To be fair, those who wrote questions about neither story will be answering questions about both – and since they said, with loud actions, that they couldn’t or wouldn’t be a learning community, they’ll be working individually. They’ll be using the laptop cart, since I’d reserved it anyway; if they misuse the technology, they’re choosing a paper-based, tech-free Monday. Meanwhile, those who did choose community will continue in community, exchanging Cubes and using them as designed.
Then comes another choice. Lectio XXIII breaks off in the middle – no awkward conversation about feelings, no visit to the thermae. Our second Minor Assessment is to create an excellent story that wraps up those loose ends. Plan A is our usual approach of joyful community and collaboration; Plan B starts out with pairs, since the task is long and complex, but can become an individual task, with or without technology, according to our choices. The Plan B choice for today is over, but you choose day by day.
To join a community is to accept its norms, to participate in its shared work, to build it up and not destroy it. Somehow, after more than a decade of factory-schooling, my Plan B choosers haven’t learned that – or have unlearned it.
Debbie’s Google+ comment helped clarify my thinking:
“The tool becomes the goal”… Perhaps it is part of the human experience that we become so focused on the how or the tools that we forget out original intention. Perhaps that is part of our human journey -to become aware and to develop the skills to stay true to intention (or to reassess and change the goal).
I think of politicians who forget that they are representing their constituents’ wishes;I think of law enforcement where the letter of the law takes priority over the welfare of the people and the needs of the situation; and I think of education where the curriculum and the grades are the focus, rather than the students.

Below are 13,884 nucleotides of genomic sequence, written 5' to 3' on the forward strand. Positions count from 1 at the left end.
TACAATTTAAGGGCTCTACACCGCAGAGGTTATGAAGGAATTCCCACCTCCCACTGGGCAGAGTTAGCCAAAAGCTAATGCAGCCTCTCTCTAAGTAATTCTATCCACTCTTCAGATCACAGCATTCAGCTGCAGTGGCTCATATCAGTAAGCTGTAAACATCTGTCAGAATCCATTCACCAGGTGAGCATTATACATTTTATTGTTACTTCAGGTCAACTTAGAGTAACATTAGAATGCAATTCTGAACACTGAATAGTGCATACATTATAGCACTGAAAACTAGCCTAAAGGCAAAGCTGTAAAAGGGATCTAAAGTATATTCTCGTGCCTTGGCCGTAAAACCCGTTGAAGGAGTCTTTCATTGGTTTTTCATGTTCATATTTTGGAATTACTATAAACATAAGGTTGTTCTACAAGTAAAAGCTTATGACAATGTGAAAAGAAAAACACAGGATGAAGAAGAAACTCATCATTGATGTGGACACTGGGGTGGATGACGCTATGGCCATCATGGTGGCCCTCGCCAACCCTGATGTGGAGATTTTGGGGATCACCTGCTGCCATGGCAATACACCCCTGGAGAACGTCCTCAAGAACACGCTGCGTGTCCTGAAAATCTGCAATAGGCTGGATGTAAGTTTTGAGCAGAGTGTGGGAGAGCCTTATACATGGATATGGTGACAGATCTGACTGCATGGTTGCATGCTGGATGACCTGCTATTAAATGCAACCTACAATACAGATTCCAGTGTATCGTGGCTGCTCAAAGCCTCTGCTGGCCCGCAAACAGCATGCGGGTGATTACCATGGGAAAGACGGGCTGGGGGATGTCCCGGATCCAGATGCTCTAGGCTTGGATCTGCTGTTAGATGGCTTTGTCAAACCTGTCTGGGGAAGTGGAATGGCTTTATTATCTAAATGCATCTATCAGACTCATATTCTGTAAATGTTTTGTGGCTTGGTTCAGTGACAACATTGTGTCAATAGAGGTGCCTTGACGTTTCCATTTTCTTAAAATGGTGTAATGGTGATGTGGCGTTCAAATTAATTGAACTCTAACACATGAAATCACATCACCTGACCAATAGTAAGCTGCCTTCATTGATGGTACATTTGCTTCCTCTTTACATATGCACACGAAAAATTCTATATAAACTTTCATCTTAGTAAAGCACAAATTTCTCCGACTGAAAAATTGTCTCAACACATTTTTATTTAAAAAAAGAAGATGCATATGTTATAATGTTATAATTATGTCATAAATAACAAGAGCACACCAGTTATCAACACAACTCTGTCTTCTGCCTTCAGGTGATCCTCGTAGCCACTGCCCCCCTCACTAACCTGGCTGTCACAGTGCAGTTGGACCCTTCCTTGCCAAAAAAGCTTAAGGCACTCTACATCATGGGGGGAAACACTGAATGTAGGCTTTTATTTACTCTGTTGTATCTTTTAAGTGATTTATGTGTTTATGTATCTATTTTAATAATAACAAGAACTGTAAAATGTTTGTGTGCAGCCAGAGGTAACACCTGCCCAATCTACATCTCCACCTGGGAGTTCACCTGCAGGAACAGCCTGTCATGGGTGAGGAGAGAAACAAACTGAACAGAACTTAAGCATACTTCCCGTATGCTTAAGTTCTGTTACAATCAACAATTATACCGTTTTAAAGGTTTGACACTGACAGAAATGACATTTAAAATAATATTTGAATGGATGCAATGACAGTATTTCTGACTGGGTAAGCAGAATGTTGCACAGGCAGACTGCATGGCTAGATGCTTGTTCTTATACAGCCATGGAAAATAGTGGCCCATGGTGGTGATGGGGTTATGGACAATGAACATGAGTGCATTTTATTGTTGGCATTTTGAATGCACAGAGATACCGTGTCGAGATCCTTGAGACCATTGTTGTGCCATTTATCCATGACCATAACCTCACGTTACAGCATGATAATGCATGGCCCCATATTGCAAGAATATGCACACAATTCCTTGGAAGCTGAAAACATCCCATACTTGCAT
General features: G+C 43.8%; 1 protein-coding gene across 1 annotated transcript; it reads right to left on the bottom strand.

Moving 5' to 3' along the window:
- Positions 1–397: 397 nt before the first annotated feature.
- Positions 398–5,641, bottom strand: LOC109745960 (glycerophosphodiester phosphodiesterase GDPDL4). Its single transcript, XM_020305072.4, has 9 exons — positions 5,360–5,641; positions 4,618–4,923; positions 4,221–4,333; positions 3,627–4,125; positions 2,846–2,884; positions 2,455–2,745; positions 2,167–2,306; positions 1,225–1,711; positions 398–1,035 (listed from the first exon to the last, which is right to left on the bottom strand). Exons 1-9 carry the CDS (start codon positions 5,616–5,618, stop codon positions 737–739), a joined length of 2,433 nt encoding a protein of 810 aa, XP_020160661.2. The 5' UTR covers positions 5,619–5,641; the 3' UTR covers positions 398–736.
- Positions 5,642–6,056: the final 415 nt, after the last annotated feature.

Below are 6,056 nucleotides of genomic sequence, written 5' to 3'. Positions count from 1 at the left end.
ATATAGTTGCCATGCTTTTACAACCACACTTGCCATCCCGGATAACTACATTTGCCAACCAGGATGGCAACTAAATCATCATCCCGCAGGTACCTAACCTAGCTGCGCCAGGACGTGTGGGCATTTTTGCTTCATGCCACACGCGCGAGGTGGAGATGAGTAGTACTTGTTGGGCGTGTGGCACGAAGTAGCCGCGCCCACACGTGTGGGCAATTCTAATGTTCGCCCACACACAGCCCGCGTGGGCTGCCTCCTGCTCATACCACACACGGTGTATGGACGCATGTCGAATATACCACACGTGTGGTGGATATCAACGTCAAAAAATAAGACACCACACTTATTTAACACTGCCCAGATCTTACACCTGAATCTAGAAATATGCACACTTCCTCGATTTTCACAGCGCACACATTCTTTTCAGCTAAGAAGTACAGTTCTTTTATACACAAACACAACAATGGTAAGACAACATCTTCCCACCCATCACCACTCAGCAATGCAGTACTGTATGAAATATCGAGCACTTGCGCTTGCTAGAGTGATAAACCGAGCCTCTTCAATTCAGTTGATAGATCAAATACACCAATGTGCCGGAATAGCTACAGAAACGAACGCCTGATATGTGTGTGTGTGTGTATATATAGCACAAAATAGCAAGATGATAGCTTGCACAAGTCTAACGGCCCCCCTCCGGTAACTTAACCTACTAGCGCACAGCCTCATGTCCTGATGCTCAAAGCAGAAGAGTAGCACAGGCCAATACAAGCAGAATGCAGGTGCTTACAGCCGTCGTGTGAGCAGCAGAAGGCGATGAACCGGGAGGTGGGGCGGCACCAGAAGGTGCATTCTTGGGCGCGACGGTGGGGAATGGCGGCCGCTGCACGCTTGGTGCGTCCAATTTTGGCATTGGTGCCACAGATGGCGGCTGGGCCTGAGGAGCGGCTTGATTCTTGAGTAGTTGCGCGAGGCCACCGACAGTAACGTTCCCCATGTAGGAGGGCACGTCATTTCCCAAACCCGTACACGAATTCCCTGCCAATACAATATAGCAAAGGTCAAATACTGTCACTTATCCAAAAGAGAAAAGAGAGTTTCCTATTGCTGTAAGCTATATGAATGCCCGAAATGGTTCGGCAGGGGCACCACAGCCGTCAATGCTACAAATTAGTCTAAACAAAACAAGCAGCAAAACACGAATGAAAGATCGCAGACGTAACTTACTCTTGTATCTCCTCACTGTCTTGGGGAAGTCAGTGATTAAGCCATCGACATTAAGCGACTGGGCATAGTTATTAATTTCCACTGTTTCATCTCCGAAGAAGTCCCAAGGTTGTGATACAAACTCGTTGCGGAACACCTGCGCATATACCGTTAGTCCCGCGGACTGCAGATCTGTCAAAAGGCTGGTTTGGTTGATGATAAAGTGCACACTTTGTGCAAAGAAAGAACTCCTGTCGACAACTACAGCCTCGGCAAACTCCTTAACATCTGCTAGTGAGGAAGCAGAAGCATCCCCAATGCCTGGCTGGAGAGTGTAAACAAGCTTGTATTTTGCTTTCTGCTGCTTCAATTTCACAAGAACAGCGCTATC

Sometimes all it takes is someone pointing out that we have lost track of our intention and sometimes we are so wrapped up in the tools that we believe it and there is no turning back. Hopefully, in the case of education, we just need the reminder. Hopefully the push for change is the outcome of this realization that we have forgotten our intention.
I’ve been guilty of tool-goal confusion myself, I realized. Joyful learning community, for many of my students, is a tool – it’s the special thing that helps them learn Latin, “get the grades,” comply with school’s demands in an enjoyable way. If it isn’t enjoyable – joyful and freely chosen – it really isn’t a community at all. I’d love for J, U, E, and others to join in, I can’t force them or shame them into doing so. To invite them in, they need to be able to choose to be out. Not with Ms. X’s false out choice of “getting a zero” and “being bad and lazy,” but with the natural, Law of the Farm choice I’m hoping to provide.
I hope they choose to come in … but how could you build a community if people felt compelled to join?